I’ve known my grandmother was a holocaust survivor for as long as I can remember.
Holocaust. What’s in a word?
“I’m telling you nobody knows any of the story –just so you know, when I was going to write my book, after a while I realized there was so little information, like accurate information, that it was gonna have to be a fiction based on historical events. They all know a little of something and a lot of nothing. It’s very frustrating.”
That’s how it started. I started asking family members what they knew. Was there more to my grandmother’s story?
My relatives warned me in these interviews that I’d never find enough facts. However, what I discovered was an even greater gift. I found precious family anecdotes that even my own mother didn’t know. I discovered that every family member had a personal piece of history and in stringing them together, I was creating the family narrative.
“It was kind of an unstated rule when you’re with Holocaust survivors that you don’t go there. and nobody comes out and says it, but it’s true for all of us that are first generation – you just grew up knowing you didn’t go there.”
I come from a legacy of holocaust survivors. Why couldn’t I go there? Did anybody know the story?
After almost losing her own life at 18, a granddaughter seeks to understand her grandmother’s own suffering at 18, as a holocaust survivor, reflecting on the hostility her grandmother was met with after surviving Auschwitz, and the lack of understanding or tolerance for traumatized individuals in society. Unable to live fully when traumatized, the granddaughter yearns to understand how her grandmother felt, even when embraced by family, and seeks to answer how she herself can live a full life after trauma.
In interviewing nearly a dozen relatives she’s never met, she encounters a generation of lost stories, unfinished histories, and invaluable memories, and discovers an even greater gift – a connection to a legacy that takes the entire family by surprise, and a treasure chest of unbelievable, heartbreaking, and even humorous tales of survival, betrayal, devotion, and resilience.
Who wins in the battle between history and memory?
How do you save a legacy from the battlefield of forgetting?
And is anything “just” a story?
I interviewed nieces, nephews, great aunts, uncles, grandparents, distant cousins, and far distant cousins from Belgium, France, Prague, Israel, and San Francisco. I went to research and history archives and uncovered photographs and old documents from my past, including the ship that my grandparents came to America on. I logged hours transcribing tape upon tape and discovered that a word can become a whole world.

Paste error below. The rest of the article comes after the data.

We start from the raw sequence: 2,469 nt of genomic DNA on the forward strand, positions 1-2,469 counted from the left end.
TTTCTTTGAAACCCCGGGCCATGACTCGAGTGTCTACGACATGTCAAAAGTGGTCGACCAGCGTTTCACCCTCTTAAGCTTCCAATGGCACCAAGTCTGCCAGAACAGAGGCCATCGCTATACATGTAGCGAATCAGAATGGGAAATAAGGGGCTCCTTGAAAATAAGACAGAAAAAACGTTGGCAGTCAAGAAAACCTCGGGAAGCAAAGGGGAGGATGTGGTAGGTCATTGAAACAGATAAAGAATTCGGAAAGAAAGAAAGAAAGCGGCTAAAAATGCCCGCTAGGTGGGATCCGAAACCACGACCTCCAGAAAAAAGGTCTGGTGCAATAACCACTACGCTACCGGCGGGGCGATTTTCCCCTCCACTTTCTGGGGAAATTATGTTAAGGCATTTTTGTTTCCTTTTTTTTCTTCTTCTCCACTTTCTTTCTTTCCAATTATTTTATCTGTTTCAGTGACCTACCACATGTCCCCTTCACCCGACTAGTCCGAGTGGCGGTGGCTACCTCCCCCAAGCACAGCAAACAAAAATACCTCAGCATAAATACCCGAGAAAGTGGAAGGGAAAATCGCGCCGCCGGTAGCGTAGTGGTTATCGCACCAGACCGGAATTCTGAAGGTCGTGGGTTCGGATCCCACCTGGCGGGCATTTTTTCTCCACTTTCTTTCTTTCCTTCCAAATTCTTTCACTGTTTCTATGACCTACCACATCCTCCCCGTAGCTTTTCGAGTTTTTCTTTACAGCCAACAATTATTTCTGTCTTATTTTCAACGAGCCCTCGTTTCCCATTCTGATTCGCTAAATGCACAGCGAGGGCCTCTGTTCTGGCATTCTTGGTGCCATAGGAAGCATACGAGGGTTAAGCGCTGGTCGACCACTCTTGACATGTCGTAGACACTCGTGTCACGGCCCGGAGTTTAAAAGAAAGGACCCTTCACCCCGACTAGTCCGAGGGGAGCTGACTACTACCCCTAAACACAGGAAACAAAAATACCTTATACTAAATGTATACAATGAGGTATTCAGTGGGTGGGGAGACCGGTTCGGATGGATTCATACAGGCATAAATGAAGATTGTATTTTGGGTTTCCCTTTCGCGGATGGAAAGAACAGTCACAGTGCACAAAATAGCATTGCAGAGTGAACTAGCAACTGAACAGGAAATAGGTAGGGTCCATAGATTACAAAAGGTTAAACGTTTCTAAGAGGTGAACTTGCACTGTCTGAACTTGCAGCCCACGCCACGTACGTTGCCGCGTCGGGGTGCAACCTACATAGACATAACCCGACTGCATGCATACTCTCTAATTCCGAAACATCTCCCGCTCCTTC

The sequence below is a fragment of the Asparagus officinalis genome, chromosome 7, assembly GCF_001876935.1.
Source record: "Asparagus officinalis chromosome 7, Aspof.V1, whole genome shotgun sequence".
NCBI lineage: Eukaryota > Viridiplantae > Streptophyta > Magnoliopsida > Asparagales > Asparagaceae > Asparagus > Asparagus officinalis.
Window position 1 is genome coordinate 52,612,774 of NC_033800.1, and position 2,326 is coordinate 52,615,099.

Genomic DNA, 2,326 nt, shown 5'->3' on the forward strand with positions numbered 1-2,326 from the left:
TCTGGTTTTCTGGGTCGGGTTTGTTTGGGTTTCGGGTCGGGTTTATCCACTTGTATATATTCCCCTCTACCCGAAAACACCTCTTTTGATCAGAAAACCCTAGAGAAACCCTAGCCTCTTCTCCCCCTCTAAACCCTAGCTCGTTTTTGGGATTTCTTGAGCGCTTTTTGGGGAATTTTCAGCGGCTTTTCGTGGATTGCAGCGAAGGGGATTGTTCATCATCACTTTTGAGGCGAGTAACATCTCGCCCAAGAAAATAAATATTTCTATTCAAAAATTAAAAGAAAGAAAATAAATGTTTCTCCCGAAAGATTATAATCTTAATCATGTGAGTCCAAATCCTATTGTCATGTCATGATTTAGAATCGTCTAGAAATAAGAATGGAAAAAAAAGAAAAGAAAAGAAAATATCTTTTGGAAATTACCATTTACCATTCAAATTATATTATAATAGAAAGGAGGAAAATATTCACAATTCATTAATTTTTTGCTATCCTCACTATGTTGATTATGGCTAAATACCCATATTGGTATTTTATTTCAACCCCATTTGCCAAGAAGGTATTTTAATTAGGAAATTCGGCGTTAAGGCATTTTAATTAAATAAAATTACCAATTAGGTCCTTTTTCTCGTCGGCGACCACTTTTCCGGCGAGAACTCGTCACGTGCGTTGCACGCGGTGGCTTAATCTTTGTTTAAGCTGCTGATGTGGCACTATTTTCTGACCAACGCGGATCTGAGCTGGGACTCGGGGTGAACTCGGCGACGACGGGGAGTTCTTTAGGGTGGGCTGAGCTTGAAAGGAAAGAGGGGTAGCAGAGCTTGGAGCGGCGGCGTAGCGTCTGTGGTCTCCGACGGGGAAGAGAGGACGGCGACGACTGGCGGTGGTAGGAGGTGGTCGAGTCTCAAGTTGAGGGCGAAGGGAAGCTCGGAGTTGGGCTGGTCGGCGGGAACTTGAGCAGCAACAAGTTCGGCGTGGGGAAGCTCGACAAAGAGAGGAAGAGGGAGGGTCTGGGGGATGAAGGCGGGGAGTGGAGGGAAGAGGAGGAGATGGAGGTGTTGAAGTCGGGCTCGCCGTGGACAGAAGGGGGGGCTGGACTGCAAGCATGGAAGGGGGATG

I connected with a great uncle I never even knew I had and came away with a closeness I never even knew was possible:
“It’s always been a puzzlement to me, for my survival, because I was such a sick child, knowing that many of my friends did not survive after the war, or my oldest brother. Unfortunately, everyone is gone right now, except myself. My own life story is…. difficult for me to believe. From a small town in Europe, we came to the greatest country in the world, and have been blessed with many brother’s sisters, aunts, uncles, children, grandchildren and great grandchildren and cousins and…. many others who are now in all fields of human endeavors, touching so many lives as they go along the way. What we learn most from your grandmas is to carry on and do the right thing, and to set a good example for other to follow. I think that is the best way to honor their legacy.”
FIBERS is inspired by the literal sewing that enabled my grandmother to survive the death camps, as well as the act of sewing the family’s unfinished stories into a seamless narrative – a tapestry that reunites relatives across space, time, and understandings.
There are no unreliable memories. Just stories aching to be told.
Monologues from FIBERS are now published with PerformerStuff.com.
- Learn more about the project here, see more pictures, hear recordings, and read more articles at https://amyoes.com/2016/04/16/hannah-stochel/
- Read a 10-page excerpt of the FIBERS script here.
- View an entire video playlist of the premiere workshop reading here.
View the pictures used in the performance:
See an excerpt:
FIBERS is transcribed from hundreds of oral history interviews Amy conducted and transcribed. View one compelling interview in it’s full, untouched form here.
My Uncle Morris Schachne sample audio recording:
Read his transcribed Oral History Interviews here
Listen to Part One of my Grandfather’s audio recording:
Amy is currently developing a complimentary piece about her grandfather’s life in Poland. Learn more at www.amyoes.com/Irving
See pictures from the premiere reading:
Why is this the last picture I have of my grandmother? Find out here.
View more pictures used in FIBERS: